|Indiana State University|
(my FIRST alma mater)
|Unknown nice librarian lady, Minnesota, 1974. |
(Thank you, Wikimedia.)
I must say, the classes I enjoyed most were the ones in which I was allowed to choose my own reading materials. Granted, these were not that common, but especially in graduate school, university departments begin to trust their students more to work independently, and they also realize that they can't tailor a class for the varied interests of every single student on campus. Thus, the independent reading course was born. For anyone who's never experienced it, this is exactly what it sounds like--you work out a reading list with the professor, you go away and read it all, you meet with the professor once a week to make sure that you're on track, and at the end of the semester, you present yourself to take an exam that the professor concocted based on the master list. In some cases, you write an extensive paper as the final project, which is even better, since YOU get to control what's on the "exam" if it's entirely a treatise of your own making. I did a couple of these independent courses, and actually quite enjoyed it. There are days when I miss academia.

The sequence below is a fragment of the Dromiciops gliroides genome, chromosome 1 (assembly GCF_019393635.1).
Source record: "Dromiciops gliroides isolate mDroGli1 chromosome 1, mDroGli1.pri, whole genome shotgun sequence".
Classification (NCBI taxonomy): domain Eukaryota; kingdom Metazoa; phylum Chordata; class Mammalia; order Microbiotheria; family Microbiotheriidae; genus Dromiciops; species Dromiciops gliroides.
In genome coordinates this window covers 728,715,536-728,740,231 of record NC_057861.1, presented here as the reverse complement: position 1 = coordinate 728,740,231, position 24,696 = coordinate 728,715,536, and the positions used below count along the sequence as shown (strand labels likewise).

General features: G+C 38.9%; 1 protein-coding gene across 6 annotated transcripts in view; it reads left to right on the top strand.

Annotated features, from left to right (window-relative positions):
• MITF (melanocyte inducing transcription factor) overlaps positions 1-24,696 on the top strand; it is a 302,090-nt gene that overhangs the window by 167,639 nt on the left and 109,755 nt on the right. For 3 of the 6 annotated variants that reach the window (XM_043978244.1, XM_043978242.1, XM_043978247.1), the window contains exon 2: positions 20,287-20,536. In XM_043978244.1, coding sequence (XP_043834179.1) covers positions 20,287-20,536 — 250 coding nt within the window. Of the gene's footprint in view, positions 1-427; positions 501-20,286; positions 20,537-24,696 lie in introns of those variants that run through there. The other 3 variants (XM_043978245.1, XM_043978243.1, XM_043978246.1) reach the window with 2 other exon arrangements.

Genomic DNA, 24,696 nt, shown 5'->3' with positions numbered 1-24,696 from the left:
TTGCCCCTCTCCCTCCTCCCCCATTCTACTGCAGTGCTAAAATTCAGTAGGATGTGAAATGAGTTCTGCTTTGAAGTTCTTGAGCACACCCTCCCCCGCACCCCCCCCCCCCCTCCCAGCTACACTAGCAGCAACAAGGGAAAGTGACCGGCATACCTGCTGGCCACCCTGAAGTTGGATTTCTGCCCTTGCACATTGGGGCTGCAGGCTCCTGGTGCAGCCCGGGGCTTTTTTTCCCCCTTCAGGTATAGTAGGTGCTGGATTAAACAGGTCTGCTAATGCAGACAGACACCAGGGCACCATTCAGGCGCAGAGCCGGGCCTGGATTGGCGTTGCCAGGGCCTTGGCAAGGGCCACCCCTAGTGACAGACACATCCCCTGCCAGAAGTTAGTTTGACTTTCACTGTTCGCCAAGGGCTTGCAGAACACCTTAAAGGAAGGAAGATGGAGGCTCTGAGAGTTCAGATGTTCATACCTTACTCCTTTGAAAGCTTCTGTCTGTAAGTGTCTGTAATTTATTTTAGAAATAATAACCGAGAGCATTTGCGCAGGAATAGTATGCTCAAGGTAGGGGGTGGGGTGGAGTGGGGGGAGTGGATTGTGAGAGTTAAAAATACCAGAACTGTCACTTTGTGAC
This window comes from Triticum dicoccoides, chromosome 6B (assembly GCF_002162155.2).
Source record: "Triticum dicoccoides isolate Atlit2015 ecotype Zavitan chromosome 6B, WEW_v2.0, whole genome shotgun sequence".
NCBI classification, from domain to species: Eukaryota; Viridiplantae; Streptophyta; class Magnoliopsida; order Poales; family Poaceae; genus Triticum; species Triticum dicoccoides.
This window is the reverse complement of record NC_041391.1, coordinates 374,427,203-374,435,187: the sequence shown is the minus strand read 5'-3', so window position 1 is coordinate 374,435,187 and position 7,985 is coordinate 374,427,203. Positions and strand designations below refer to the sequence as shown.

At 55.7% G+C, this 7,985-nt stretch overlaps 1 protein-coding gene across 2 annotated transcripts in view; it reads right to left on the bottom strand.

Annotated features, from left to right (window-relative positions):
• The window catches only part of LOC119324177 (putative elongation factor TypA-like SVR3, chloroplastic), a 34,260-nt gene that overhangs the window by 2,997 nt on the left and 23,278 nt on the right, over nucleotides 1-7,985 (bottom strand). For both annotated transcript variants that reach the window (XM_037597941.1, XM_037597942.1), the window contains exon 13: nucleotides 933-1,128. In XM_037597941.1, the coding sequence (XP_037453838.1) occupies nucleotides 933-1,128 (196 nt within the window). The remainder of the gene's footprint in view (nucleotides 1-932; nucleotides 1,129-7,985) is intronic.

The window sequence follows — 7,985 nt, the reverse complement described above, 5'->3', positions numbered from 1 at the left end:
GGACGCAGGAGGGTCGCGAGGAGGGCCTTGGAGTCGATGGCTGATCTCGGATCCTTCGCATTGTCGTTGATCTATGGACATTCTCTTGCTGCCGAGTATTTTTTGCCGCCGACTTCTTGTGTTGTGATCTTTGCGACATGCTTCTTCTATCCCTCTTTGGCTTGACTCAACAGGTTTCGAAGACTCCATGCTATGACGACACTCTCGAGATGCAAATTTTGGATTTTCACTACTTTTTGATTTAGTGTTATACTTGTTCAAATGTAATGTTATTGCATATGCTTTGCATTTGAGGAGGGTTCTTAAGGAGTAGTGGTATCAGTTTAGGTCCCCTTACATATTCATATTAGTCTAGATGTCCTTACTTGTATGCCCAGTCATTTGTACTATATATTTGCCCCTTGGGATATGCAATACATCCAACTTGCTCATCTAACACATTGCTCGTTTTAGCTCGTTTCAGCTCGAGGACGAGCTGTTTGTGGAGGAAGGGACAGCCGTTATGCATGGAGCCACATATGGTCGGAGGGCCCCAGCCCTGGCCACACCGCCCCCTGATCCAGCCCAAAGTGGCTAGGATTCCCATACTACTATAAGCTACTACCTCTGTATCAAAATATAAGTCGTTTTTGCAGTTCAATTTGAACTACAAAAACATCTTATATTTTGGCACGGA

Which is why I've begun to suspect that for me, blogging has taken the place of independent studies. Having set myself the goal of trying to post something every day, I know that I have a specific task, I know when the deadline is, and I seem never to have a shortage of things to write about. I've even found ways to add the assigned reading component back onto my daily life; I've joined not one, but THREE review programs that give ME free books and give the PUBLISHERS in question an honest review of the book. It's a little like writing book reports again--you remember, I'm sure: "My Book Report, by Jenny Campbell," written in pencil on that 2nd-grade paper with the blue lines on it, and the 'y' always a little crooked, much to my chagrin. Still, it's a way to keep taking independent reading courses, since I get to pick which of the publishers' new books I want to review, and I get the textbooks FREE! Nobody ever gave me THAT deal in college, I can promise you. Here's an example: I find American military history interesting. Not interesting enough that I would ever take a whole semester-long course of that and nothing else, but still interesting. So, when a publisher offers me a free, hardback biography of an American general I'd never heard of before, but who was instrumental to our victory in one of our big wars (I don't remember which one; I haven't actually started the book yet), I'm going to happily take them up on it. Like I said, this gives me the same opportunity to keep learning and the sense of accomplishment that attending college did, without me having to go into $20K a year of student loan debt for it. Book reviewing, here I come!